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Saturday, July 17, 2021

Luís Lopes Lisbon Berlin Quartet - Sinister Hypnotization (Clean Feed Records, 2021)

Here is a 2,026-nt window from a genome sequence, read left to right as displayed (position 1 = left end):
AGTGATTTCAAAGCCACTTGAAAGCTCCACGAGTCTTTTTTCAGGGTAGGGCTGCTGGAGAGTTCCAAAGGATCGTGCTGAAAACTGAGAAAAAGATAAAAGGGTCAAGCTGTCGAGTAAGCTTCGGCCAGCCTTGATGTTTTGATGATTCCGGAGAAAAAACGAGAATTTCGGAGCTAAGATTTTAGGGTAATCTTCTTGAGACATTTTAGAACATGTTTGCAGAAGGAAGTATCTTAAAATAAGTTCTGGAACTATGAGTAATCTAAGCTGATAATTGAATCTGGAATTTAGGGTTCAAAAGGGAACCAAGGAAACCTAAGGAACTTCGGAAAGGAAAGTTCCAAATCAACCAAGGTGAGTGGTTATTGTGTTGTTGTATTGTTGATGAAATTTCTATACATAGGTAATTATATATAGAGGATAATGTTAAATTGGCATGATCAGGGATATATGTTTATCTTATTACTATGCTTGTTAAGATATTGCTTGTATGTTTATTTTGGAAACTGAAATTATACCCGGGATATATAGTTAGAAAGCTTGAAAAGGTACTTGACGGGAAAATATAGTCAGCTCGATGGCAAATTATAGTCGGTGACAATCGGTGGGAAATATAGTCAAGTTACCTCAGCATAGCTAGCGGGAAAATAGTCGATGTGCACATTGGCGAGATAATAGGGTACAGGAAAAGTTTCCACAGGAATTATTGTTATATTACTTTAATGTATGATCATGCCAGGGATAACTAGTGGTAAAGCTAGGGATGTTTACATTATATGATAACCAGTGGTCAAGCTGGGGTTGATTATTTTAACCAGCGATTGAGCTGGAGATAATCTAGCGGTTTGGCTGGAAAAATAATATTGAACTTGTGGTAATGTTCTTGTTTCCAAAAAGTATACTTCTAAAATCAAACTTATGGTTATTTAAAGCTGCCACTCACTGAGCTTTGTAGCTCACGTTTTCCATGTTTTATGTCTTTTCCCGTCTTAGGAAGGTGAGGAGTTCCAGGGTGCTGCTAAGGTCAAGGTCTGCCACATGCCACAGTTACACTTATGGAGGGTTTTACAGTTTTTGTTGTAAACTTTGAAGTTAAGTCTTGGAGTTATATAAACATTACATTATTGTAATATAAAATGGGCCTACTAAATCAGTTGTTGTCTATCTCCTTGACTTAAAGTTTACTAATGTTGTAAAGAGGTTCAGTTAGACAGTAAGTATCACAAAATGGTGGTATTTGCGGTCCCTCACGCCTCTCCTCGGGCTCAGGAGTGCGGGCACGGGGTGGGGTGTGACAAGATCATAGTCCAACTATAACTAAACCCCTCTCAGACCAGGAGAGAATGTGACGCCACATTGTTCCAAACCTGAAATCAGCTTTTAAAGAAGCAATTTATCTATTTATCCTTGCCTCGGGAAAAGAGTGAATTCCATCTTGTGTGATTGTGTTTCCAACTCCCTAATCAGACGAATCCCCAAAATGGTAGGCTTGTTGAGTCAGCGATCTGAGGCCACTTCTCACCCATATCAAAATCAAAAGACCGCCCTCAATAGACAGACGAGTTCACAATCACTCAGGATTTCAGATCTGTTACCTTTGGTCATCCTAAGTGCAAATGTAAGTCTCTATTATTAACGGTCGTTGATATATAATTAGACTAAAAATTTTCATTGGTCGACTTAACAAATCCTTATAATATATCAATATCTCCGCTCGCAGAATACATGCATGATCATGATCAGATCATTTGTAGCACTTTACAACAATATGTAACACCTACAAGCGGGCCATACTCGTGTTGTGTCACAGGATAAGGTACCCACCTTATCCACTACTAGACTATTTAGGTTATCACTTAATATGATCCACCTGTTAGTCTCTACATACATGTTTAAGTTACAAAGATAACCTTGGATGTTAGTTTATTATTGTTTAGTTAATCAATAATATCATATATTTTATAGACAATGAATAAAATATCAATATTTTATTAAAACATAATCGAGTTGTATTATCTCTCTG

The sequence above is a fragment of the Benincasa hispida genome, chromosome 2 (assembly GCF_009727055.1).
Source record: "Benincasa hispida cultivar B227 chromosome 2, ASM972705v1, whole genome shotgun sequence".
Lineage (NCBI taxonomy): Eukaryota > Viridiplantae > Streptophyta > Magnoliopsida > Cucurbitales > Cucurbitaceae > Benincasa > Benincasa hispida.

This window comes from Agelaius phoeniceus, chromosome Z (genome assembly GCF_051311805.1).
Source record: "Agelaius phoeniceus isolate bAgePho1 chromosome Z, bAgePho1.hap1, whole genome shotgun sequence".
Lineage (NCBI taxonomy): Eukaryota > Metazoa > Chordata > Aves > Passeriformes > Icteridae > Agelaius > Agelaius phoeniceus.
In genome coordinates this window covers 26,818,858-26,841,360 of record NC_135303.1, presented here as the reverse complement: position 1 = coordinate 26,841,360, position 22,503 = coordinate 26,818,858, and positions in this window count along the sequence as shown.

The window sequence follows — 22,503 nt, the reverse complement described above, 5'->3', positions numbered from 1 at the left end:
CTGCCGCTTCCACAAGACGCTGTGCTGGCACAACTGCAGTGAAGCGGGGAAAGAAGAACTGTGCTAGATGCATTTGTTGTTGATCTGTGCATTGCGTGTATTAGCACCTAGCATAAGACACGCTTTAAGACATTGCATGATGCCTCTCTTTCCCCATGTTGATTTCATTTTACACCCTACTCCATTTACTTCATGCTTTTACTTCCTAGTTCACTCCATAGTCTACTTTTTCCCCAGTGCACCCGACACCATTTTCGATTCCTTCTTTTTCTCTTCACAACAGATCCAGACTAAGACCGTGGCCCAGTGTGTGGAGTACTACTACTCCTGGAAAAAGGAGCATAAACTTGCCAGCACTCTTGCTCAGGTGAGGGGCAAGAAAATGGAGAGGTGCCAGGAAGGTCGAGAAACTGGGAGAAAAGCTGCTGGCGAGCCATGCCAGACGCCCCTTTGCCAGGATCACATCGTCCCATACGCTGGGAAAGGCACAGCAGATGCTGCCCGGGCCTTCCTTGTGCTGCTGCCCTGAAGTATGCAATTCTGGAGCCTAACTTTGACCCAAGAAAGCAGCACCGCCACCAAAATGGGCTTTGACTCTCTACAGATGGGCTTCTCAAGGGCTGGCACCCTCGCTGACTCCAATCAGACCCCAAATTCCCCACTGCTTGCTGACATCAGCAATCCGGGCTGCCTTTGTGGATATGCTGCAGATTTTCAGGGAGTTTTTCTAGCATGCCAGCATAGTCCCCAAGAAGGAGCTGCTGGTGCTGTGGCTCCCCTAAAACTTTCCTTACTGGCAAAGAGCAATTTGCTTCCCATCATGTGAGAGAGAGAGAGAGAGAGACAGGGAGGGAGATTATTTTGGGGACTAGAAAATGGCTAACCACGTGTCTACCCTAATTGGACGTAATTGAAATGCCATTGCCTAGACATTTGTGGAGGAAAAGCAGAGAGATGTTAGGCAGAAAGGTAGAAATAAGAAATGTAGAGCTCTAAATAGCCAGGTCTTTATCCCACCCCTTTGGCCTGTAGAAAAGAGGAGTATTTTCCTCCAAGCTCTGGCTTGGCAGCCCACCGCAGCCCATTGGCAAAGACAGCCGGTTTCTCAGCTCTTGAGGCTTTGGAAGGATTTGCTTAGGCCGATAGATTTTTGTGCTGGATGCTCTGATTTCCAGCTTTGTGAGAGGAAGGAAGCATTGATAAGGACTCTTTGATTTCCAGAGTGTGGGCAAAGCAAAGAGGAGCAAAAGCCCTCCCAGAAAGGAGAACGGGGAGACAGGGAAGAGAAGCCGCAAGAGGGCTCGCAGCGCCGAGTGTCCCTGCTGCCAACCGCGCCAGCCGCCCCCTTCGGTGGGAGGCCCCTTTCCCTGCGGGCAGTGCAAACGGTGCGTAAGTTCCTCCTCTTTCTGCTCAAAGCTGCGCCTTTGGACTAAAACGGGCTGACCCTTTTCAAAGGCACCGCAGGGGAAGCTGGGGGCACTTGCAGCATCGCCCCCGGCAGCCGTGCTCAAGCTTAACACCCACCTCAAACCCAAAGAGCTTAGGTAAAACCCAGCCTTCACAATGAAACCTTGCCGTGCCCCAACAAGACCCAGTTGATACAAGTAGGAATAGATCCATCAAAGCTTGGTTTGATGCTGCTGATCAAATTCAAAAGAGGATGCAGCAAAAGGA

Guitarist and composer Luis Lopes' Berlin Quartet is a forward thinking powerhouse of a band that takes no prisoners in terms of group interplay and adventurous presentation. The ensemble is rounded out with Rodrigo Pinheiro on fender rhodes electric piano, Robert Landfermann on bass with effects and Christian Lillinger on drums. The band exercises their music with fast power, scalding guitar lines which meets up with tight bass, bowed and amplified through pedals, along with kaleidoscopic keyboards and dynamic drumming. The opening track “Identification” uses bowed bass to build abstract sounds which provide a base for swirling guitar feedback and drumming that grows in volume, creating a fantasia of hypnotic sounds. A hot free sounding full band improvisation takes place on “O Andróide que Sonhava Ser Humano,” with knotty electric guitar playing and crisp drumming, as the music sizzles and pops like a grill on a hot summer day. Charged particles of electric sound burst forth from the group in an exciting manner. Amped bass and heavy drum beats push the group closer to the conclusion as Lopes guitar issues sparks and flares that keep the music going all the way to the end. “Sinister Hypnotization” uses eerily twisting electronics and percussion, while electric piano and skittish drumming improvising together causes the music to get more spacious and pointillistic. The bass adds bowed accents, before turning to a super fast plucked style as Lopes’ guitar enters with stark, piercing tones. This builds to a tightly wound collective improvisation for the band, stretching out, and led by some storming guitar playing. Wild squalls of amplified bow in overdrive open “Berlin Line (Picture of Berlin in Three Movements)” with spirals of sound, waves of guitar, and insistent bass. Choppy relentlessness of motion and great full group interplay work well as the group is kneading the sounds into constantly interesting colors and shapes. This album worked quite well overall, with each of the musicians creating and sharing within the full band structure, ebbing and flowing dynamically as the improvisations develops. The Berlin Quartet is another excellent Luis Lopes project that deserves a chance for further development both live and on disc. Sinister Hypnotization -